• A: I don’t believe we are going to be ready.  Mayor has made a mistake by not engaging earlier.  You have to put out the calendar.  “We might have to change it”… no.  You’re not changing passover, you’re not changing Kwanzaa, the dates are the dates. WHat happened in the spring was horrible, especially the religious observances.  We were in the midst of his pandemic where rates were over 20%– imagine if we opened up then– this is what is happening is FL. The UFT does not submit to the same bureaucracy as the DOE.  We do NOT trust the DOE.


  • Q: Partner is a teacher that was granted a medical accommodation. What is the story with someone who LIVES with an immunocompromised person/ medical accommodation?
  • A: Don’t take a leave yet!  No promises– but the number of students choosing remote is huge and will continue to go up as other states open to crazy and horrible stories.  More families WILL choose remote.  We are thinking about how to handle people who are primary care-givers who live with people with medical conditions to be able to teach remotely. Do we have the legal rights? Maybe not, but we are dealing with HUMANITY.  We want to see what can be done to accommodate for this.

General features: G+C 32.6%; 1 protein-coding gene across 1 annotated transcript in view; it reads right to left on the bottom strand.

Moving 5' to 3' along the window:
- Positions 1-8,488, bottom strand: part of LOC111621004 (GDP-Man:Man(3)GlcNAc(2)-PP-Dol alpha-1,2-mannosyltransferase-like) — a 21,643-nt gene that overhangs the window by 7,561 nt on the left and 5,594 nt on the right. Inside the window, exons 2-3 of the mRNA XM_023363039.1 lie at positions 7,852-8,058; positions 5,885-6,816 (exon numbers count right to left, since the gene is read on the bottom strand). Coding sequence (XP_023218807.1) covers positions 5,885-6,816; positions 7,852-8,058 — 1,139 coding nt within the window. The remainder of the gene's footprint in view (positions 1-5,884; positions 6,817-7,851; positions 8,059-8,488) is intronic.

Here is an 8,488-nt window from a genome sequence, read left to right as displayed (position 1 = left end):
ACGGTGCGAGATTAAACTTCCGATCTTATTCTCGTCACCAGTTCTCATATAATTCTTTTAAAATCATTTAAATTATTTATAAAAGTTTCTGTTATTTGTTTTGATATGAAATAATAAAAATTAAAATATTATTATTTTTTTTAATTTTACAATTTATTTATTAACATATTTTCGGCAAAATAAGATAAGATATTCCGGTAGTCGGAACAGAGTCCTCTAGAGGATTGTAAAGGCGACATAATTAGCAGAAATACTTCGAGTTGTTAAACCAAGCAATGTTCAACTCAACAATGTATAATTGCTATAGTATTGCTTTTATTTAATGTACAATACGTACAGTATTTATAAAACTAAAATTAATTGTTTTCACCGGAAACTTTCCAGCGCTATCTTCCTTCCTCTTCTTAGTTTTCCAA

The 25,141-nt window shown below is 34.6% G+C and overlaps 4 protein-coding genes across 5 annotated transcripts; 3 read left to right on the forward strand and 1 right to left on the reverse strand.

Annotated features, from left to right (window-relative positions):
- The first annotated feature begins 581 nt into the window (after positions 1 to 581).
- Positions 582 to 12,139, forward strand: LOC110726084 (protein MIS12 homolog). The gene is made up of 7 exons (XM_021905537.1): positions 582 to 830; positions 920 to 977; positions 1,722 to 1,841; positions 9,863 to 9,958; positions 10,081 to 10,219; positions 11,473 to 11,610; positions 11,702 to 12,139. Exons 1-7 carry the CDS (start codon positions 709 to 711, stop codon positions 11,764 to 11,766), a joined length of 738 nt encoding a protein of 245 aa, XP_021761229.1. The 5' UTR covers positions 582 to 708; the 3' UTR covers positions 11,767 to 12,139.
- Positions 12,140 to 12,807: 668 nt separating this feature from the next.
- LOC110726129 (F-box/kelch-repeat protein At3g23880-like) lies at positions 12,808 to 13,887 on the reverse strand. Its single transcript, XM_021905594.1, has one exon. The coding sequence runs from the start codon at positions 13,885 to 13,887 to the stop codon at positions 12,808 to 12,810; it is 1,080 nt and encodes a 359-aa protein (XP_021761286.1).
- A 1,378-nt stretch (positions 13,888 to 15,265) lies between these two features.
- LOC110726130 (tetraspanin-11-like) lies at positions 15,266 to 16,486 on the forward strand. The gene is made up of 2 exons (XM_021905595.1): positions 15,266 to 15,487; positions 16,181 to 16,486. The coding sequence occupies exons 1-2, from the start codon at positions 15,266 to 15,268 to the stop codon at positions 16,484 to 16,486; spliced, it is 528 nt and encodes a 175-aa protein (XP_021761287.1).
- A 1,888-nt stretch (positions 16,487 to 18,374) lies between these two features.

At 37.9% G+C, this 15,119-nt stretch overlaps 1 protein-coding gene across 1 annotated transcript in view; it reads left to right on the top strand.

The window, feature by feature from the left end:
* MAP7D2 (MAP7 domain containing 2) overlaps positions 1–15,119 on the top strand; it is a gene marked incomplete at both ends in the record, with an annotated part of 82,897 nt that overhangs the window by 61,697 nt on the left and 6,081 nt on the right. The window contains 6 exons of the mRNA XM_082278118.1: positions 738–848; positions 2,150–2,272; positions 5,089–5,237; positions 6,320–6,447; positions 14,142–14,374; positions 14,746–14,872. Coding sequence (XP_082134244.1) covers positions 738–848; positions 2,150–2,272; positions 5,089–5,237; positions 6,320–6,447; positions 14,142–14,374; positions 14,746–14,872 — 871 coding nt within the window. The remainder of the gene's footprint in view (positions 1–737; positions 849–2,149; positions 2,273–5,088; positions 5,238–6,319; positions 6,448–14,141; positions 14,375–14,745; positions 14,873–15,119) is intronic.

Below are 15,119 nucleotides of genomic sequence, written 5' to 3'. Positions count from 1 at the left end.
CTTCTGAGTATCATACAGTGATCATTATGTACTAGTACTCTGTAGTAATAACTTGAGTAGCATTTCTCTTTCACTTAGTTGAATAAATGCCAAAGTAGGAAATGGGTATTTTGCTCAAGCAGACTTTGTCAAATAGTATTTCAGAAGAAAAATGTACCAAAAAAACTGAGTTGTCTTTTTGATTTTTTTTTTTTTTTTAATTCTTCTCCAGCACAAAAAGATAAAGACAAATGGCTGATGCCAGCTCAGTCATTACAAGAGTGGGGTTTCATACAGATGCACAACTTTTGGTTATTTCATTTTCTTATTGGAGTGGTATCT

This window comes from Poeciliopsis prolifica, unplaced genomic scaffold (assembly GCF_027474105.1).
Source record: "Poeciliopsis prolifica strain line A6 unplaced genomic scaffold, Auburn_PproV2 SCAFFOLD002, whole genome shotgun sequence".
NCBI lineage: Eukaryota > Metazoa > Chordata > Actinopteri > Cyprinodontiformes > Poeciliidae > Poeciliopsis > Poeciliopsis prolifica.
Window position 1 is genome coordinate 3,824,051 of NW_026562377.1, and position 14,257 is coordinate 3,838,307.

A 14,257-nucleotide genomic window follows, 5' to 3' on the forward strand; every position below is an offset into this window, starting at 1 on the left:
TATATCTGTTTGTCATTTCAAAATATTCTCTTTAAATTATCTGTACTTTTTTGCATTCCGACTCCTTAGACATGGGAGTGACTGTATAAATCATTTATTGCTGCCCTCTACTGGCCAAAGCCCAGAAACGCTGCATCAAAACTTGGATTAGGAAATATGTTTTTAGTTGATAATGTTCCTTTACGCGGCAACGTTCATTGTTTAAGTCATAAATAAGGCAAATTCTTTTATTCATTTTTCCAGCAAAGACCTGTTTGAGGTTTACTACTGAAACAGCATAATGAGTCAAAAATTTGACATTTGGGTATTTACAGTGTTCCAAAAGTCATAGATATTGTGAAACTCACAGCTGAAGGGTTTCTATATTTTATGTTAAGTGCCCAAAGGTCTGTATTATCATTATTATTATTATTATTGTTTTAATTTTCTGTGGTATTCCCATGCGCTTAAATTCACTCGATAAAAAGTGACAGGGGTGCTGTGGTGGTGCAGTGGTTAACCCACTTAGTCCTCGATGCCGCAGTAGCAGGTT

• Q: Federal IEP compliance; students mandated for ICT compliance/ ratios:
  • A: DeVos doesn’t care if your kid has an IEP.  We in NY are going to try to meet all IEP needs.  An ICT teacher has to have access to both a general education and special education teacher.  PROBLEM;  don’t have enough SPED teachers already in order to be able to meet their needs.  Do NOT let principals split your class into IEP/ non.  Is there a SPED remote teacher that can pair with a gen ed in person?  Kids must have access to both.


  • Q:  Paraprofessionals: how will they be impacted by how many students needs support plus contractual obligations?  What if the kid you are assigned is remote?
  • A: Working on these issues.  Trying to ensure no one loses their jobs.  Plenty to do. Paras picked up so much work and found so many ways to support students and teachers.